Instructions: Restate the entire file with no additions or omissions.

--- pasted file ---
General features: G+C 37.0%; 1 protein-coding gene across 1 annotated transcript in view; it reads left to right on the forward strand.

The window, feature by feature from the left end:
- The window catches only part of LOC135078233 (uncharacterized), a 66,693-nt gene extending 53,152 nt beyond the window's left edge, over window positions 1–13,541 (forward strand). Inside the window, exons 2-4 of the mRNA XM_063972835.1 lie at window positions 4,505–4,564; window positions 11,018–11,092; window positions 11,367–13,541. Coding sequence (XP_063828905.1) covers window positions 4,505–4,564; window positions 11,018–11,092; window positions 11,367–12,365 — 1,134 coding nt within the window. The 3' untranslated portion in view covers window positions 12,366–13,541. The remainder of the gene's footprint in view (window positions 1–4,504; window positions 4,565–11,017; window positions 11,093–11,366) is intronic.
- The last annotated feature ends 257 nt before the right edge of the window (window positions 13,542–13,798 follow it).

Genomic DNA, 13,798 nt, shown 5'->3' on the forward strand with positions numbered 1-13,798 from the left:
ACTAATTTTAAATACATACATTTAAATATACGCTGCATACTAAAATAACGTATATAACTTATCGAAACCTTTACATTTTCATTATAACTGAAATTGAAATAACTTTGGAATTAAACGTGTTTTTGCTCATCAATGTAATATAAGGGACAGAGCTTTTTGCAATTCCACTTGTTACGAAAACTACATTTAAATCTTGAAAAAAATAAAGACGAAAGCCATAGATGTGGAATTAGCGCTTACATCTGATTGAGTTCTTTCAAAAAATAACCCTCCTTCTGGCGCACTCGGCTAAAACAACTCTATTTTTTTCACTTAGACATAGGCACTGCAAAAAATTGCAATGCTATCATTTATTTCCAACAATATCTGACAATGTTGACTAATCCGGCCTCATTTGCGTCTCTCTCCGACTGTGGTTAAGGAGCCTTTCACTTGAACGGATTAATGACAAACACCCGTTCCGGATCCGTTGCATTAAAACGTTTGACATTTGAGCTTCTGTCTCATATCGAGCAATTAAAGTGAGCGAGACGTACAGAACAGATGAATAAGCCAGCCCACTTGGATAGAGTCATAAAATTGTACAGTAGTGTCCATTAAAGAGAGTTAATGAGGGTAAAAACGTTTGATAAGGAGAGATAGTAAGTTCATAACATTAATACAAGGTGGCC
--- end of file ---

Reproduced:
General features: G+C 37.0%; 1 protein-coding gene across 1 annotated transcript in view; it reads left to right on the forward strand.

The window, feature by feature from the left end:
- The window catches only part of LOC135078233 (uncharacterized), a 66,693-nt gene extending 53,152 nt beyond the window's left edge, over window positions 1–13,541 (forward strand). Inside the window, exons 2-4 of the mRNA XM_063972835.1 lie at window positions 4,505–4,564; window positions 11,018–11,092; window positions 11,367–13,541. Coding sequence (XP_063828905.1) covers window positions 4,505–4,564; window positions 11,018–11,092; window positions 11,367–12,365 — 1,134 coding nt within the window. The 3' untranslated portion in view covers window positions 12,366–13,541. The remainder of the gene's footprint in view (window positions 1–4,504; window positions 4,565–11,017; window positions 11,093–11,366) is intronic.
- The last annotated feature ends 257 nt before the right edge of the window (window positions 13,542–13,798 follow it).

Genomic DNA, 13,798 nt, shown 5'->3' on the forward strand with positions numbered 1-13,798 from the left:
ACTAATTTTAAATACATACATTTAAATATACGCTGCATACTAAAATAACGTATATAACTTATCGAAACCTTTACATTTTCATTATAACTGAAATTGAAATAACTTTGGAATTAAACGTGTTTTTGCTCATCAATGTAATATAAGGGACAGAGCTTTTTGCAATTCCACTTGTTACGAAAACTACATTTAAATCTTGAAAAAAATAAAGACGAAAGCCATAGATGTGGAATTAGCGCTTACATCTGATTGAGTTCTTTCAAAAAATAACCCTCCTTCTGGCGCACTCGGCTAAAACAACTCTATTTTTTTCACTTAGACATAGGCACTGCAAAAAATTGCAATGCTATCATTTATTTCCAACAATATCTGACAATGTTGACTAATCCGGCCTCATTTGCGTCTCTCTCCGACTGTGGTTAAGGAGCCTTTCACTTGAACGGATTAATGACAAACACCCGTTCCGGATCCGTTGCATTAAAACGTTTGACATTTGAGCTTCTGTCTCATATCGAGCAATTAAAGTGAGCGAGACGTACAGAACAGATGAATAAGCCAGCCCACTTGGATAGAGTCATAAAATTGTACAGTAGTGTCCATTAAAGAGAGTTAATGAGGGTAAAAACGTTTGATAAGGAGAGATAGTAAGTTCATAACATTAATACAAGGTGGCC